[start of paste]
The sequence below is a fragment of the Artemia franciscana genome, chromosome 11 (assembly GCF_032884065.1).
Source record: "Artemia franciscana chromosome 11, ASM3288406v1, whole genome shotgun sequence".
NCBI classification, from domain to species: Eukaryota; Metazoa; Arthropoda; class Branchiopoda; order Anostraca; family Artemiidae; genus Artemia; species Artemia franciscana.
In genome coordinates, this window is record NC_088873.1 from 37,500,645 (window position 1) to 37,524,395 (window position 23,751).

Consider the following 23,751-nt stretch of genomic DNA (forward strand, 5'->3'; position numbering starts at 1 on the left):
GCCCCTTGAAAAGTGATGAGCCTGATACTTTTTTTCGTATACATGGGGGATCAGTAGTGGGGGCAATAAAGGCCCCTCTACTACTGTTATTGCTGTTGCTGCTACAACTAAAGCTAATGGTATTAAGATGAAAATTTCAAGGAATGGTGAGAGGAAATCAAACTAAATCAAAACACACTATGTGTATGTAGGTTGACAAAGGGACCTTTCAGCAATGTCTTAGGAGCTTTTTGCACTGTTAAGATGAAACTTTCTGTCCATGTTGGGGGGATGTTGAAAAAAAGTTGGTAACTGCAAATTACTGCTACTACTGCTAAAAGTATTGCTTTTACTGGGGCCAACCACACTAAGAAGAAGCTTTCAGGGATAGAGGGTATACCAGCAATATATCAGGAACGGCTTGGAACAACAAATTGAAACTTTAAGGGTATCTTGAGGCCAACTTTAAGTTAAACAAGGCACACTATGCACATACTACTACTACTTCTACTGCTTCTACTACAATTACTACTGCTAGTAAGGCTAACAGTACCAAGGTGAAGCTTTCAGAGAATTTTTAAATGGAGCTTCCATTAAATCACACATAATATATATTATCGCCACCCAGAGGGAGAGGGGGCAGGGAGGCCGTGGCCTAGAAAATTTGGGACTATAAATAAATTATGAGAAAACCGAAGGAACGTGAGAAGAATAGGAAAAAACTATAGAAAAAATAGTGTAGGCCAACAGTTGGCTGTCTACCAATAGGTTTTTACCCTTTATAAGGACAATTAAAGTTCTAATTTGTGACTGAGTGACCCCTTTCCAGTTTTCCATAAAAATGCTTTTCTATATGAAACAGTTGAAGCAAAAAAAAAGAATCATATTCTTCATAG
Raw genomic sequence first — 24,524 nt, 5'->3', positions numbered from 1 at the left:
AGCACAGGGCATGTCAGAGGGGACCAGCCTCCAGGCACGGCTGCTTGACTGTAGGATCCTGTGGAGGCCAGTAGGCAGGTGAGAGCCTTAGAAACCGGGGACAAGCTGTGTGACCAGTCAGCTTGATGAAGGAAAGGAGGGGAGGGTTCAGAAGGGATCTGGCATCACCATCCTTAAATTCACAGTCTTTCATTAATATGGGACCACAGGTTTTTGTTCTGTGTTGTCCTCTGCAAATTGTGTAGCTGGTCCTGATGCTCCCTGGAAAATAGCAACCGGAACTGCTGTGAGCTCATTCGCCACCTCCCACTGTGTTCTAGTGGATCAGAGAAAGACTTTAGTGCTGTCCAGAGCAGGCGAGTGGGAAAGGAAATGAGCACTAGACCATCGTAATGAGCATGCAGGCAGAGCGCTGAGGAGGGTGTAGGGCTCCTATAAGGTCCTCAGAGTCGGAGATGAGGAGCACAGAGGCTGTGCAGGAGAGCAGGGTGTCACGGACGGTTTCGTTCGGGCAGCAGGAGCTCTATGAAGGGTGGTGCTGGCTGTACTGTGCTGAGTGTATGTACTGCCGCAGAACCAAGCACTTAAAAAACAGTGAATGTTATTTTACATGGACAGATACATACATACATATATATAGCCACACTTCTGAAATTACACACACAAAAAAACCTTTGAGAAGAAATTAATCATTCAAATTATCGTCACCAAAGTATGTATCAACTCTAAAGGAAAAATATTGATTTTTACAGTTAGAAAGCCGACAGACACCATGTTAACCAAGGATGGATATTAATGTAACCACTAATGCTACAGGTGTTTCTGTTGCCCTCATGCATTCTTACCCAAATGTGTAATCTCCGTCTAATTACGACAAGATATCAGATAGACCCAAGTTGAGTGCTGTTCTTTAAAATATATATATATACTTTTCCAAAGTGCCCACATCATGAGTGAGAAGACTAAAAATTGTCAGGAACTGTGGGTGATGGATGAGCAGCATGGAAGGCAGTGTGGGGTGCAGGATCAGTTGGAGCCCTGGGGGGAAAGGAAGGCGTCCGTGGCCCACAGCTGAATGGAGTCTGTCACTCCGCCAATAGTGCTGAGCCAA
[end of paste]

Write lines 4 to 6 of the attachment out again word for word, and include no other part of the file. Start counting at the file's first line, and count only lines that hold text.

In genome coordinates, this window is record NC_088873.1 from 37,500,645 (window position 1) to 37,524,395 (window position 23,751).

Consider the following 23,751-nt stretch of genomic DNA (forward strand, 5'->3'; position numbering starts at 1 on the left):
GCCCCTTGAAAAGTGATGAGCCTGATACTTTTTTTCGTATACATGGGGGATCAGTAGTGGGGGCAATAAAGGCCCCTCTACTACTGTTATTGCTGTTGCTGCTACAACTAAAGCTAATGGTATTAAGATGAAAATTTCAAGGAATGGTGAGAGGAAATCAAACTAAATCAAAACACACTATGTGTATGTAGGTTGACAAAGGGACCTTTCAGCAATGTCTTAGGAGCTTTTTGCACTGTTAAGATGAAACTTTCTGTCCATGTTGGGGGGATGTTGAAAAAAAGTTGGTAACTGCAAATTACTGCTACTACTGCTAAAAGTATTGCTTTTACTGGGGCCAACCACACTAAGAAGAAGCTTTCAGGGATAGAGGGTATACCAGCAATATATCAGGAACGGCTTGGAACAACAAATTGAAACTTTAAGGGTATCTTGAGGCCAACTTTAAGTTAAACAAGGCACACTATGCACATACTACTACTACTTCTACTGCTTCTACTACAATTACTACTGCTAGTAAGGCTAACAGTACCAAGGTGAAGCTTTCAGAGAATTTTTAAATGGAGCTTCCATTAAATCACACATAATATATATTATCGCCACCCAGAGGGAGAGGGGGCAGGGAGGCCGTGGCCTAGAAAATTTGGGACTATAAATAAATTATGAGAAAACCGAAGGAACGTGAGAAGAATAGGAAAAAACTATAGAAAAAATAGTGTAGGCCAACAGTTGGCTGTCTACCAATAGGTTTTTACCCTTTATAAGGACAATTAAAGTTCTAATTTGTGACTGAGTGACCCCTTTCCAGTTTTCCATAAAAATGCTTTTCTATATGAAACAGTTGAAGCAAAAAAAAAGAATCATATTCTTCATAG